Dozens res­cued as floods fol­low heavy rains

Storms del­uge Wil­liamson, Travis; po­lice or­der evac­u­a­tions as San Gabriel River leaves its banks.

Austin American-Statesman Sunday - - FRONT PAGE - By Ari­ana Gar­cia and Mary Hu­ber ari­ana.gar­cia@coxinc.com mhu­ber@states­man.com

Author­i­ties res­cued dozens of peo­ple in Wil­liamson and Travis coun­ties early Satur­day af­ter thun­der­storms ham­mered Cen­tral Texas, drop­ping nearly 10 inches of rain in some spots and caus­ing flash floods, road clo­sures and power out­ages.

Ap­prox­i­mately 90 peo­ple were forced to evac­u­ate the Rio de Colores wed­ding venue in Lib­erty Hill as wa­ters rose to dan­ger­ous lev­els, of­fi­cials said. Al­most 30 were able to es­cape the build­ing on their own, but at least 50 peo­ple needed to be res­cued by lo­cal author­i­ties af­ter wa­ter trapped them in­side, Wil­liamson County spokes­woman Con­nie Odom said.

The Wil­liamson County sher­iff ’s of­fice is­sued evac­u­a­tion or­ders Satur­day morn­ing for peo­ple liv­ing on McShep­herd Road along the San Gabriel River near Ge­orge­town, and on County Road 129 and County Road 123 along Brushy Creek. More than 16 trailer homes also were evac­u­ated in the Shady Oaks RV Park off Texas 29, east of In­ter­state 25 near Ge­orge­town along the river.

“Some (res­i­dents) needed places to stay be­cause they lost every­thing in the flood,” Odom said.

Wil­liamson County Sher­iff Robert Chody re­ported sev­eral wa­ter res­cue calls in the county Satur­day morn­ing.

The San Gabriel River over­flowed into the streets of Ge­orge­town, crest­ing at 24.2 feet. Of­fi­cials said the river rose to mod­er­ate flood lev­els be­fore re­ced­ing Satur­day af­ter­noon as flood warn­ings were can­celed in the area. The river is typ­i­cally about

3 feet in depth, ac­cord­ing to the Na­tional Weather Ser­vice.

Storms knocked out power for hun­dreds of res­i­dents in the area, of­fi­cials said. On­cor re­ported 212 cus­tomers with­out power in Round Rock and other ar­eas in Wil­liamson County on Satur­day morn­ing.

In Austin, first re­spon­ders re­ported two wa­ter res­cues with no se­ri­ous in­juries, of­fi­cials said. The Austin Fire Depart­ment said Satur­day morn­ing it had res­cued a fe­male driver who was trapped in high wa­ter in the 10000 block of Gregg Lane in Manor.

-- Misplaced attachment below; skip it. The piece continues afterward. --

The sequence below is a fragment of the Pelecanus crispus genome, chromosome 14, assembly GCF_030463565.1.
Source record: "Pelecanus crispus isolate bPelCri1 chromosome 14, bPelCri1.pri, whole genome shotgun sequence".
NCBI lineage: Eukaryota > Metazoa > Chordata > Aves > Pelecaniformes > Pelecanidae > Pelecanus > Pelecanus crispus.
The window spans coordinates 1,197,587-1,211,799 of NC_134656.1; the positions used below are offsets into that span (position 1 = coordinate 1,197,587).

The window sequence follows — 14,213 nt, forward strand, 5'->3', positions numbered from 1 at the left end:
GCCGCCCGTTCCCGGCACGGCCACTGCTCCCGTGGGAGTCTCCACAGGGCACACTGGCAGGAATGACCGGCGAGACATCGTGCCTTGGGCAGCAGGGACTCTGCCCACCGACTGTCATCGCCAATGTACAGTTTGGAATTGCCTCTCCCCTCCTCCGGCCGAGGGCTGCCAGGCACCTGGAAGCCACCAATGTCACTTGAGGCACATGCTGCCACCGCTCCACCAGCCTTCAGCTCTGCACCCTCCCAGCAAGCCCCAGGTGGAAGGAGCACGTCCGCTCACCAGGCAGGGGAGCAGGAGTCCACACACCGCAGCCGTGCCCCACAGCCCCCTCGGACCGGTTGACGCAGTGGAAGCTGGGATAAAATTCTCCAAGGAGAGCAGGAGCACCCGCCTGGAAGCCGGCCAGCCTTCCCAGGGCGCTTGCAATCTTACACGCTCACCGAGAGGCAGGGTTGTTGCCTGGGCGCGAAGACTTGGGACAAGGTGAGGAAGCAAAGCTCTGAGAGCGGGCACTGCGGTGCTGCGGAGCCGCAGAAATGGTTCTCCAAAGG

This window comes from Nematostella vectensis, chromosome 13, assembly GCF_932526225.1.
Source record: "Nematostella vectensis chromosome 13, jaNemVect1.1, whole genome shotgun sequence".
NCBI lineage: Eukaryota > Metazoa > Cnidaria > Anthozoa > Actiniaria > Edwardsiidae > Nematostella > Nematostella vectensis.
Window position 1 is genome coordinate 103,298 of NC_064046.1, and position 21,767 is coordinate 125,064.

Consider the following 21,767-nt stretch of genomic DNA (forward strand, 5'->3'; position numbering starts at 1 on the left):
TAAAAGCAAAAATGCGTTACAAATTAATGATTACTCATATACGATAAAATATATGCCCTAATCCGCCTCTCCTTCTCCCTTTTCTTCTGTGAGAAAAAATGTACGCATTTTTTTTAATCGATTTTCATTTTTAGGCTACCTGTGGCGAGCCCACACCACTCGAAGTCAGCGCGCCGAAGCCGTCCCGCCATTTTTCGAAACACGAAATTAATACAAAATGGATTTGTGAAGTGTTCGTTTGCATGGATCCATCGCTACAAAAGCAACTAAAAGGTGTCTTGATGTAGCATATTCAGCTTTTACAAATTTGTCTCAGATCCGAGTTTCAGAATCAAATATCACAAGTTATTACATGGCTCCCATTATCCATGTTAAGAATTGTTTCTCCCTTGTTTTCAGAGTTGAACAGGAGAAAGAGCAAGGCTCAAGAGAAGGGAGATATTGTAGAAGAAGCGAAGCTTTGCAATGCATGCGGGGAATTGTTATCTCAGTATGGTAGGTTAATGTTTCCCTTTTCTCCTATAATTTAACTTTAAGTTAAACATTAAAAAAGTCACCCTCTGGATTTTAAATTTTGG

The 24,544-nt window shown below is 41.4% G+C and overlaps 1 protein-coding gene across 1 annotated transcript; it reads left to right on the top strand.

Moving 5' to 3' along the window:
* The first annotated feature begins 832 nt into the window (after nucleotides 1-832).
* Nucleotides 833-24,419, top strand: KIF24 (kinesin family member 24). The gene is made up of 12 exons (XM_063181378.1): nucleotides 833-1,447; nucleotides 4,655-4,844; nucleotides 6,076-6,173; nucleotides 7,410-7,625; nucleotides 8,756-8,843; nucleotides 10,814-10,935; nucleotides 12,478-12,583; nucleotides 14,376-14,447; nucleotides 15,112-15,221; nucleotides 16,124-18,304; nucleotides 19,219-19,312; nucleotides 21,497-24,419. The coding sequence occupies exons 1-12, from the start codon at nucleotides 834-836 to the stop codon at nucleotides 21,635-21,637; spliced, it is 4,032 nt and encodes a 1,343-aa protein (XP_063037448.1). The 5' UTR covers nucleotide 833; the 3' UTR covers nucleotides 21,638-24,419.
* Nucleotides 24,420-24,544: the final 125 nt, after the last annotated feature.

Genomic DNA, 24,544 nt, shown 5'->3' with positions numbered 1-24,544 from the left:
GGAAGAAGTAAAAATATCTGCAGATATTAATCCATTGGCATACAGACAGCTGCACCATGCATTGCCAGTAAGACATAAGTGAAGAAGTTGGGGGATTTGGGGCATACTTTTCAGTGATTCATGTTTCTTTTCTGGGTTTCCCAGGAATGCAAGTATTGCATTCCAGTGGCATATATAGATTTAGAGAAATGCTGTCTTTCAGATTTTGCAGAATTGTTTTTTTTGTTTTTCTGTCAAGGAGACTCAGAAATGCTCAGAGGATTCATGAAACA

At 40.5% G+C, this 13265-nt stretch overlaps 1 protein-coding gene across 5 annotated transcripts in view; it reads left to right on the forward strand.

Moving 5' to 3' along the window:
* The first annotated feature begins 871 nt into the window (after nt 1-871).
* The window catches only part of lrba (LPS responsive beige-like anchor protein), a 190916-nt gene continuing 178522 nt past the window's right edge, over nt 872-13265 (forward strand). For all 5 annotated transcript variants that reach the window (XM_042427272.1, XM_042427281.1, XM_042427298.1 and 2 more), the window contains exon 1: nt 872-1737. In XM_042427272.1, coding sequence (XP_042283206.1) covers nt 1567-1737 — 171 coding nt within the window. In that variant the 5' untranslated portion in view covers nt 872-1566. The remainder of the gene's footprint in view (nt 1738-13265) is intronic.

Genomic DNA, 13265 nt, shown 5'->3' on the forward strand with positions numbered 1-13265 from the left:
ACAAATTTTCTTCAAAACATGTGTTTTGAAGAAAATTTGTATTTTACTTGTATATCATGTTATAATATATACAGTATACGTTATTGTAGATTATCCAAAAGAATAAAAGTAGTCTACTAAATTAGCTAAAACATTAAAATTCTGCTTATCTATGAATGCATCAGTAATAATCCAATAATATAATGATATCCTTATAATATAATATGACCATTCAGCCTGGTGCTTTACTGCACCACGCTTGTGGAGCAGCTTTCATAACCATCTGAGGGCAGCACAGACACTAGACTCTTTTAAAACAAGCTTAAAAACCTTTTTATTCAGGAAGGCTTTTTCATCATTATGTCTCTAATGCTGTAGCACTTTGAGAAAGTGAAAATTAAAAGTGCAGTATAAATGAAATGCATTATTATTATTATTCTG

A to­tal of 92 low-wa­ter cross­ings were closed Satur­day morn­ing in the Austin area, in­clud­ing sev­eral in Round Rock.

Me­te­o­rol­o­gists said the heav­i­est rains were in Wil­liamson County near Lib­erty Hill, Hutto and Ge­orge­town, with rain­fall es­ti­mates be­tween 6 and 8 inches. Me­te­o­rol­o­gists said they also re­ceived re­ports of rain es­ti­mates as high as 9.88 inches in Hutto.

In Travis County, the heav­i­est rains fell near Pflugerville, with es­ti­mates from 5 to 6 inches of rain fall­ing overnight, me­te­o­rol­o­gists said.

Heavy rains also lashed other ar­eas across Texas, pos­ing dan­gers for res­i­dents and first re­spon­ders. In Dal­las, a 23-year-old man drowned near the Univer­sity of Texas at Ar­ling­ton when flood­wa­ters swept him away as he crossed a bridge. His body was re­cov­ered early Satur­day.

Dal­las Fire-Res­cue of­fi­cials said five po­lice of­fi­cers were trapped in high wa­ter as they tried to res­cue a stranded mo­torist. Res­cuers pulled the of­fi­cers and mo­torist to safety be­fore head­ing to help nine other peo­ple in a flooded home nearby.

By Satur­day af­ter­noon, over­cast skies had mostly re­placed the heavy rains in Cen­tral Texas.

The Fall Pecan Street Fes­ti­val in down­town Austin con­tin­ued as planned. At the Univer­sity of Texas game against Texas Chris­tian Univer­sity, it was also busi­ness as usual. The low chance of rain Satur­day af­ter­noon al­lowed Longhorn fans to come out in force, with few rain jack­ets and pon­chos scat­tered around the stu­dent sec­tion.

The dense clouds drove Aimee Low, a 22-year-old grad­u­ate stu­dent, to stay vig­i­lant and bring her rain­coat.

“This whole week it has not been sup­posed to rain ac­cord­ing to my weather app, but I’ve got­ten drenched all week, so I don’t trust my weather app,” Low said at the Dar­rell K Royal-Texas Memo­rial Sta­dium while wait­ing for the game to start. “It looks like it’s go­ing to rain, so I want to be pre­pared.”

Me­te­o­rol­o­gists said the Austin area has seen the worst of the rain­fall as the front that hit the re­gion has since moved east, though there is a chance for light rain Sun­day. Rain­fall chances are ex­pected to rise again dur­ing the week.

“We do have an­other chance of heavy rain Wed­nes­day and Thurs­day as a cold front moves through the re­gion,” Na­tional Weather Ser­vice fore­caster Brett Wil­liams said. “A half-inch to 2 inches is pos­si­ble.”

Wil­liams said the lo­ca­tion where the heav­i­est rains will fall de­pends on where the front might stall, over Wil­liamson County or the Austin area.

WIL­LIAMSON COUNTY SHER­IFF’S OF­FICE

Mem­bers of the Wil­liamson County sher­iff’s wa­ter res­cue team check on cars stranded in wa­ter in the Blue Hole area of Lib­erty Hill early Satur­day. Sev­eral res­cues were car­ried out af­ter pow­er­ful storms in­un­dated the area.

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